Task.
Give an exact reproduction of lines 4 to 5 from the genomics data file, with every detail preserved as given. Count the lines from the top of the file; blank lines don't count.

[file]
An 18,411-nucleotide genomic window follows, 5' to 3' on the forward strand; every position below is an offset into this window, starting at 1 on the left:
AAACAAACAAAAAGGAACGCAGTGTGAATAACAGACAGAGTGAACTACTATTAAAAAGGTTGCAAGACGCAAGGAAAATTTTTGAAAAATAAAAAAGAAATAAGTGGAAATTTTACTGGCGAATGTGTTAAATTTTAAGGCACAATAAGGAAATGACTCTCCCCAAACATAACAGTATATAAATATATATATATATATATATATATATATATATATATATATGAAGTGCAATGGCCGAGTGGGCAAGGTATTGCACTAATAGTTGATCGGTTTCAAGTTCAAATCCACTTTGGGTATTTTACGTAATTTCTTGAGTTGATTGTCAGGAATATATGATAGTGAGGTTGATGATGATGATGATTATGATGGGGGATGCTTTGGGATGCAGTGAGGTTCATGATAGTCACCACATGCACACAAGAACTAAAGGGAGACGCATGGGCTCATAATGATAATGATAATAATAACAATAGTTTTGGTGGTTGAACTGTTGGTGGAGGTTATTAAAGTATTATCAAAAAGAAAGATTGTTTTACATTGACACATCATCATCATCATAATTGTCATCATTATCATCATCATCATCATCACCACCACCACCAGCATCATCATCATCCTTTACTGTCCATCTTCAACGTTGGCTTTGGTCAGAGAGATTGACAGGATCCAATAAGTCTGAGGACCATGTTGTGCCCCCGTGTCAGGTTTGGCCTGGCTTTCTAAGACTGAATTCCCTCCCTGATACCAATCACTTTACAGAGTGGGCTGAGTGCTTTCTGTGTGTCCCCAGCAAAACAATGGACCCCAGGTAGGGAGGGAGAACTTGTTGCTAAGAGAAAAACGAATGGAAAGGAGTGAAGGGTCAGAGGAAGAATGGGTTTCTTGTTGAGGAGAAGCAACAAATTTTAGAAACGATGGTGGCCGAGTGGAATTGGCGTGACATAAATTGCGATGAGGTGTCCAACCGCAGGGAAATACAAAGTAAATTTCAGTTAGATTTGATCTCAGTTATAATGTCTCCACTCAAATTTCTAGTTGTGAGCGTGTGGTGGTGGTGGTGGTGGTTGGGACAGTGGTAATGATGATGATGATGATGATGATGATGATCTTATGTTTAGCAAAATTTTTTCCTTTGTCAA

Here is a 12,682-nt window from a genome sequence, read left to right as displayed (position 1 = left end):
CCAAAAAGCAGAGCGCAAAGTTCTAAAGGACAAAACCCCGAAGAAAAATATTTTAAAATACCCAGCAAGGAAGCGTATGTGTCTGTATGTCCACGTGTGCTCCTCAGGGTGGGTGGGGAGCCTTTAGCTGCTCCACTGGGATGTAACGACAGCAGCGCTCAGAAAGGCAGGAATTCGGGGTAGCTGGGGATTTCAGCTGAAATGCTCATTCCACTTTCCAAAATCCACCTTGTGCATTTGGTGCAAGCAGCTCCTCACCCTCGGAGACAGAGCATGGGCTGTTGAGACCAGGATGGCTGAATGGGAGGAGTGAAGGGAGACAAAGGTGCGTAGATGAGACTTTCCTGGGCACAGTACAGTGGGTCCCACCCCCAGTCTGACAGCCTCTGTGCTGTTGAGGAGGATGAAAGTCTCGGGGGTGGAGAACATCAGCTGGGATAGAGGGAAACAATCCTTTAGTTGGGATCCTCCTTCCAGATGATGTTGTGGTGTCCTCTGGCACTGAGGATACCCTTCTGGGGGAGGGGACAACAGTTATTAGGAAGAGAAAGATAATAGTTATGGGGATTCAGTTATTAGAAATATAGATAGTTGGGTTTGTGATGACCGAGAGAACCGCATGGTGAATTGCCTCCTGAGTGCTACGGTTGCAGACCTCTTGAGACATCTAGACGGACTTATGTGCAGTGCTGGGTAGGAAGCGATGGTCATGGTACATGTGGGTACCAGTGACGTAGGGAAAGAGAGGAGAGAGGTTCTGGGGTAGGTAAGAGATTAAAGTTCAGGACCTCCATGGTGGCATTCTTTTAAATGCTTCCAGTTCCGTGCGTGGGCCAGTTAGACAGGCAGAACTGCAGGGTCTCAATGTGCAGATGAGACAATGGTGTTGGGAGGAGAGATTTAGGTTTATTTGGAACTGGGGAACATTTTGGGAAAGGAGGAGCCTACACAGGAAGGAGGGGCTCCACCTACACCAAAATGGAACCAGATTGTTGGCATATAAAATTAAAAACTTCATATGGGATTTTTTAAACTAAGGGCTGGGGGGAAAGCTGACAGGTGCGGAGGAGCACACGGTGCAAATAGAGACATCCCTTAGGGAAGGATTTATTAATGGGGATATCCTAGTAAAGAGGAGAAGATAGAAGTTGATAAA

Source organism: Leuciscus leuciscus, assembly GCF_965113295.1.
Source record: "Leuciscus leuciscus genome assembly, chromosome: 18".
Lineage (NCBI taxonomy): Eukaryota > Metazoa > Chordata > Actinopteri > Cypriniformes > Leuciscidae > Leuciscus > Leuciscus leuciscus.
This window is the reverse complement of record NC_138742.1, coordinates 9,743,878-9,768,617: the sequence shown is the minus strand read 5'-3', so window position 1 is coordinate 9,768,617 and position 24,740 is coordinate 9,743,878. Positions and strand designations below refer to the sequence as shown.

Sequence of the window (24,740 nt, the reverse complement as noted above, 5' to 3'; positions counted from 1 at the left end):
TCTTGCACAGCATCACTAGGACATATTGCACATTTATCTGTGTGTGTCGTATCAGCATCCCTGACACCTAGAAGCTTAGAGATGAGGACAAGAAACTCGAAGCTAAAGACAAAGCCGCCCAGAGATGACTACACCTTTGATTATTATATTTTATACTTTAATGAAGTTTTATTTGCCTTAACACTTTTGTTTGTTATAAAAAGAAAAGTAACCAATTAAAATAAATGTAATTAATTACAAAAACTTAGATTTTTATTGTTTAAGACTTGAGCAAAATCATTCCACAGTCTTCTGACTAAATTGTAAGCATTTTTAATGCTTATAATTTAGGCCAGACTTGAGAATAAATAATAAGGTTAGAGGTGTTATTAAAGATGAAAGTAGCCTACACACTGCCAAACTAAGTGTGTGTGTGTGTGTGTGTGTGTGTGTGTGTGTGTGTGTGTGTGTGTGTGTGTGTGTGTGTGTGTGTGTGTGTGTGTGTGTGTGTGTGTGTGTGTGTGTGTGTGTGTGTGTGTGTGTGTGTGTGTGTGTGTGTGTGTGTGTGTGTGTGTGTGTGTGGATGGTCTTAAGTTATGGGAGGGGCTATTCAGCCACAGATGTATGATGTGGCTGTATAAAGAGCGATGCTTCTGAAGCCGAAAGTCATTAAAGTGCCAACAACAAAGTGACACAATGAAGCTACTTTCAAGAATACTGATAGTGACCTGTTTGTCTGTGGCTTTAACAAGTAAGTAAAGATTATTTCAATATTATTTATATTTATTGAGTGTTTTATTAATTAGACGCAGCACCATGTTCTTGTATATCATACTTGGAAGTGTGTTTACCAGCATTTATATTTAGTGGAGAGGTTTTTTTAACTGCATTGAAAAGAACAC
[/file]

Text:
CCAAAAAGCAGAGCGCAAAGTTCTAAAGGACAAAACCCCGAAGAAAAATATTTTAAAATACCCAGCAAGGAAGCGTATGTGTCTGTATGTCCACGTGTGCTCCTCAGGGTGGGTGGGGAGCCTTTAGCTGCTCCACTGGGATGTAACGACAGCAGCGCTCAGAAAGGCAGGAATTCGGGGTAGCTGGGGATTTCAGCTGAAATGCTCATTCCACTTTCCAAAATCCACCTTGTGCATTTGGTGCAAGCAGCTCCTCACCCTCGGAGACAGAGCATGGGCTGTTGAGACCAGGATGGCTGAATGGGAGGAGTGAAGGGAGACAAAGGTGCGTAGATGAGACTTTCCTGGGCACAGTACAGTGGGTCCCACCCCCAGTCTGACAGCCTCTGTGCTGTTGAGGAGGATGAAAGTCTCGGGGGTGGAGAACATCAGCTGGGATAGAGGGAAACAATCCTTTAGTTGGGATCCTCCTTCCAGATGATGTTGTGGTGTCCTCTGGCACTGAGGATACCCTTCTGGGGGAGGGGACAACAGTTATTAGGAAGAGAAAGATAATAGTTATGGGGATTCAGTTATTAGAAATATAGATAGTTGGGTTTGTGATGACCGAGAGAACCGCATGGTGAATTGCCTCCTGAGTGCTACGGTTGCAGACCTCTTGAGACATCTAGACGGACTTATGTGCAGTGCTGGGTAGGAAGCGATGGTCATGGTACATGTGGGTACCAGTGACGTAGGGAAAGAGAGGAGAGAGGTTCTGGGGTAGGTAAGAGATTAAAGTTCAGGACCTCCATGGTGGCATTCTTTTAAATGCTTCCAGTTCCGTGCGTGGGCCAGTTAGACAGGCAGAACTGCAGGGTCTCAATGTGCAGATGAGACAATGGTGTTGGGAGGAGAGATTTAGGTTTATTTGGAACTGGGGAACATTTTGGGAAAGGAGGAGCCTACACAGGAAGGAGGGGCTCCACCTACACCAAAATGGAACCAGATTGTTGGCATATAAAATTAAAAACTTCATATGGGATTTTTTAAACTAAGGGCTGGGGGGAAAGCTGACAGGTGCGGAGGAGCACACGGTGCAAATAGAGACATCCCTTAGGGAAGGATTTATTAATGGGGATATCCTAGTAAAGAGGAGAAGATAGAAGTTGATAAA

Source organism: Leuciscus leuciscus, assembly GCF_965113295.1.